Doctors receive subpoenas all the time. Lawyers send subpoenas for medical records when their client has been injured in a fender-bender; is seeking money from worker’s compensation; and when suing a doctor for negligence. In each of these cases, the lawyer is seeking the medical record to serve his client – (the patient).


What happens when a lawyer sends a subpoena for medical records when his client’s interests are adverse to the patient? This can create a pickle for the doctor. We are taught to comply with subpoenas. We are also taught to respect patient privacy.

In Byrne v. Avery Center for Ob-Gyn, Connecticut Supreme Court clarified a doctor’s obligations when faced with a certain type of subpoena. In 2004, ten years before this case was decided, Byrne learned she was pregnant. Soon thereafter, she notified Avery Center for Ob-Gyn not to release any medical information to the child’s father. Avery was no longer in a relationship with the father.


The Center received a subpoena from the child’s father and did release the records. HIPAA does not allow a private cause of action for violation of privacy. HIPAA allows the government to seek its own remedy. But, the Connecticut Supreme Court concluded Avery Center for Ob-Gyn failed to make an attempt to notify Byrne of the subpoena or seek guidance from the court on the disclosure.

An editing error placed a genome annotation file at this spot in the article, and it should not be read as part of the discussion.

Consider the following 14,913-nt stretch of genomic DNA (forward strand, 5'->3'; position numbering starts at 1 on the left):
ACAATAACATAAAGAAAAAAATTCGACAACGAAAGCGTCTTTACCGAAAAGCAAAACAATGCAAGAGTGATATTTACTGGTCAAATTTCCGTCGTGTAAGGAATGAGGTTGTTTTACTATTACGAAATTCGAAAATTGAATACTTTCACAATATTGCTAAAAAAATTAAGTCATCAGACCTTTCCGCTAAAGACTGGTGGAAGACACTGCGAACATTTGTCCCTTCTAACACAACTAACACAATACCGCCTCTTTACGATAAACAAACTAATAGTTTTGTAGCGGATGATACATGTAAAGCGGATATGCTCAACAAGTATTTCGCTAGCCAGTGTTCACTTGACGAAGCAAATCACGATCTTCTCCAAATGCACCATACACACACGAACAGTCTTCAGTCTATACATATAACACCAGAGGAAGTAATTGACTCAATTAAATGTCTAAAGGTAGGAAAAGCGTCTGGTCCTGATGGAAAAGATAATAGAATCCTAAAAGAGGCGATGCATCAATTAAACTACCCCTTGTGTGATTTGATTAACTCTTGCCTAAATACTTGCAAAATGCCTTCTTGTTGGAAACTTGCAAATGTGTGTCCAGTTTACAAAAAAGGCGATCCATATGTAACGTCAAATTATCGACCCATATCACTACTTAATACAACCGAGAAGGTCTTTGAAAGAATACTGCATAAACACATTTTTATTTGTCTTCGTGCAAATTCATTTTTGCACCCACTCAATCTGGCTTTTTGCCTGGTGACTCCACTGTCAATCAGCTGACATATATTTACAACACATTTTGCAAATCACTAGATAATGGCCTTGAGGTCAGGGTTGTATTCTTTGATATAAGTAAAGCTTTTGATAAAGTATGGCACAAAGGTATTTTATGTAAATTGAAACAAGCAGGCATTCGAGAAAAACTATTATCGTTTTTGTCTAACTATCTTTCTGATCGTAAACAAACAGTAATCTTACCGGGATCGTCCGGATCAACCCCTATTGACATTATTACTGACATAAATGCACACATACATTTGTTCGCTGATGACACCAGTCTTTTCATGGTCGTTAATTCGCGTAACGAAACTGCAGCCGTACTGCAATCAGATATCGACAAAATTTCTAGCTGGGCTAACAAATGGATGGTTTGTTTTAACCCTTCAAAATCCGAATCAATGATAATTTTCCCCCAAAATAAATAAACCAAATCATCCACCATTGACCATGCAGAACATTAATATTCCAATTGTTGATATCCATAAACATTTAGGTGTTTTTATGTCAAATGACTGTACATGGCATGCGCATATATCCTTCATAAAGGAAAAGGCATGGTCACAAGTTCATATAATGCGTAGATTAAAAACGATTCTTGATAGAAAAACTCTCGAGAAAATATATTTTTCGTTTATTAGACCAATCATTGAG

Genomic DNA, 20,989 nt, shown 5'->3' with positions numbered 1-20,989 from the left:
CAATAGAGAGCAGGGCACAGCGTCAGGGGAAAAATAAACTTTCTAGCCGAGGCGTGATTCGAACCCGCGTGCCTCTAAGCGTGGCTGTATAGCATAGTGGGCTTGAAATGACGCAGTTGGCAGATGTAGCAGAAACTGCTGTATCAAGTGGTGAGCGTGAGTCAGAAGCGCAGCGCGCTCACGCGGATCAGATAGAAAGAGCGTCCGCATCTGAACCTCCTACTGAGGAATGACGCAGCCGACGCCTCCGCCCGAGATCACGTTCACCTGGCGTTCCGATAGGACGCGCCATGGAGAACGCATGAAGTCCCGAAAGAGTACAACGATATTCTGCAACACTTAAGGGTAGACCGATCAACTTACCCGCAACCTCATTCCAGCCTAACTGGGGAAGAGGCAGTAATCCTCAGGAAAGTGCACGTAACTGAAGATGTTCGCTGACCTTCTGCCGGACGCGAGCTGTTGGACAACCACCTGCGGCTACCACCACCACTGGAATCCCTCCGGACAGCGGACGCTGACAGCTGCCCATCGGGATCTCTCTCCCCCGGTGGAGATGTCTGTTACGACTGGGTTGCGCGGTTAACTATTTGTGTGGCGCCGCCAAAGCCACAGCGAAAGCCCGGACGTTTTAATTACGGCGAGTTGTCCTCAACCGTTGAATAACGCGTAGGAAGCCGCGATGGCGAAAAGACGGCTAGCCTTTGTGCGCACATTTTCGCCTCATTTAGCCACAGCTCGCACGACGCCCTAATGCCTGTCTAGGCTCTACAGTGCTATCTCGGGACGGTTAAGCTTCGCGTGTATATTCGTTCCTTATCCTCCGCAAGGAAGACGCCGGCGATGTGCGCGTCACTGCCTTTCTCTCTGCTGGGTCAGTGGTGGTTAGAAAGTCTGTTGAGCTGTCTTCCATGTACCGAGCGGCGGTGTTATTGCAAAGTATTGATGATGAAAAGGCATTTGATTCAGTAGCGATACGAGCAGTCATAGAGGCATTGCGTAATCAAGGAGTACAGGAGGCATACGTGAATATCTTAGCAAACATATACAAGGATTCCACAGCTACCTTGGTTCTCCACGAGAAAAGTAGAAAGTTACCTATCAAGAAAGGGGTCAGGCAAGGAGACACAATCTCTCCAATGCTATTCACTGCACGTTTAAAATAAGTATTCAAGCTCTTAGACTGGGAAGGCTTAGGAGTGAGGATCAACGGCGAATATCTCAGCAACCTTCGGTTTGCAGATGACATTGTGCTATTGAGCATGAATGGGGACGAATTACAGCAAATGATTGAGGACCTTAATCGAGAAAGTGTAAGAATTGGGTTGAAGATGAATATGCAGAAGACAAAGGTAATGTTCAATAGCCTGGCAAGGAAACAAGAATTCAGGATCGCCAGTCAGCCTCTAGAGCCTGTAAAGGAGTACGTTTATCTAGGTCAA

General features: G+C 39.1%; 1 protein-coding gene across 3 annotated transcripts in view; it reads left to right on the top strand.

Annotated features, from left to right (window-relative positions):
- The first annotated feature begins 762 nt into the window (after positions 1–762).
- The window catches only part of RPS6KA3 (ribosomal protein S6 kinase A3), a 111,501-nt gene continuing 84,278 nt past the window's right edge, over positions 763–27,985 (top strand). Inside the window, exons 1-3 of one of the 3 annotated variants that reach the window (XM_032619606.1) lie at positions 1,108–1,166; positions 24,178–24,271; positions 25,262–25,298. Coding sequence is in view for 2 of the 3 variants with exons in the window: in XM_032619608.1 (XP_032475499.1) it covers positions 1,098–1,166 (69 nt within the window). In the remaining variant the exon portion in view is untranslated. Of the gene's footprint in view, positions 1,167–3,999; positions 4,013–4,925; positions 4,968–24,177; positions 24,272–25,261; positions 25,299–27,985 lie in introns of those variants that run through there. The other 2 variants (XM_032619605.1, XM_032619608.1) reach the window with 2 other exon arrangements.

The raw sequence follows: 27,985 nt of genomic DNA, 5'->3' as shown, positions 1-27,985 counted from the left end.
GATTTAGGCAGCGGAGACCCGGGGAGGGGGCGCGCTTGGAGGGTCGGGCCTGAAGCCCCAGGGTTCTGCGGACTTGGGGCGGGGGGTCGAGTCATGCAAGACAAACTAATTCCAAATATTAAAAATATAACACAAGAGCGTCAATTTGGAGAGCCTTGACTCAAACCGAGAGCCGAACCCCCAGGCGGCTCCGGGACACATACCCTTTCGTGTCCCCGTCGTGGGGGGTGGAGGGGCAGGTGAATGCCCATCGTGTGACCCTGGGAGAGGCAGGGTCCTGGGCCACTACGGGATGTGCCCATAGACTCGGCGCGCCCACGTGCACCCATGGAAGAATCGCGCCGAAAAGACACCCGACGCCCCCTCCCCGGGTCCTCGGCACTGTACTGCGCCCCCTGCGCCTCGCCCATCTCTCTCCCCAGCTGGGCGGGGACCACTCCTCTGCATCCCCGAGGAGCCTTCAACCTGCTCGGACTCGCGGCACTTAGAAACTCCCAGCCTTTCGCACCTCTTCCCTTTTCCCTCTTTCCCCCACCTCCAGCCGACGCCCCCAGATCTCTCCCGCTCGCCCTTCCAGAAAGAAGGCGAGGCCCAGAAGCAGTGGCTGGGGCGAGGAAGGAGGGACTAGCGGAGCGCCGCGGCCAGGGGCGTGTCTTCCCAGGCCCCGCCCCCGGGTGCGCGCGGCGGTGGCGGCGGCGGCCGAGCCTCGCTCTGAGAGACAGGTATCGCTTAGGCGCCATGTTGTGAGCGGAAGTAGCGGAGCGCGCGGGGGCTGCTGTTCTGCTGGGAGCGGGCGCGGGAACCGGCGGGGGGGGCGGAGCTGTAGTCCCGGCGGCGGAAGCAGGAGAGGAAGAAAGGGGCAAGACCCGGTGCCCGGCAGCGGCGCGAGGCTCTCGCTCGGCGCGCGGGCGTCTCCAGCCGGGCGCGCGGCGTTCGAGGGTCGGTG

The plaintiff argued the father “used that personal information for a campaign of harm, ridicule, embarrassment and extortion.”


The state Supreme Court agreed that a violation of HIPAA regulations may constitute a violation of generally accepted standards of care, and remanded the case back to the lower court for trial. So, the case lives on.


Missouri, North Carolina, and West Virginia have issued similar rulings in the past.




Here’s what happened. The subpoena Avery Center for Ob-Gyn received was signed by a lawyer. It was NOT signed by a judge. There are judge signed subpoenas, which have the effect of a court order. But, a lawyer-signed subpoena is not same as a judge-signed subpoena.


Department of Health and Human Services notes:

A covered health care provider or health plan may disclose protected health information required by a court order, including the order of an administrative tribunal. However, the provider or plan may only disclose the information specifically described in the order.

A subpoena issued by someone other than a judge, such as a court clerk or an attorney in a case, is different from a court order.  A covered provider or plan may disclose information to a party issuing a subpoena only if the notification requirements of the Privacy Rule are met.  Before the covered entity may respond to the subpoena, the Rule requires that it receive evidence that reasonable efforts were made to either:

–     notify the person who is the subject of the information about the request, so the person has a chance to object to the disclosure, or to

–     seek a qualified protective order for the information from the court.

Had Avery Center for Ob-Gyn notified its patient, Ms. Byrne, about the subpoena, she would have had an opportunity to object. That could have sidestepped ten years of court headaches. This case is now remanded back to lower court. So, it’s still not over. Perhaps the case will be resolved before junior goes to college.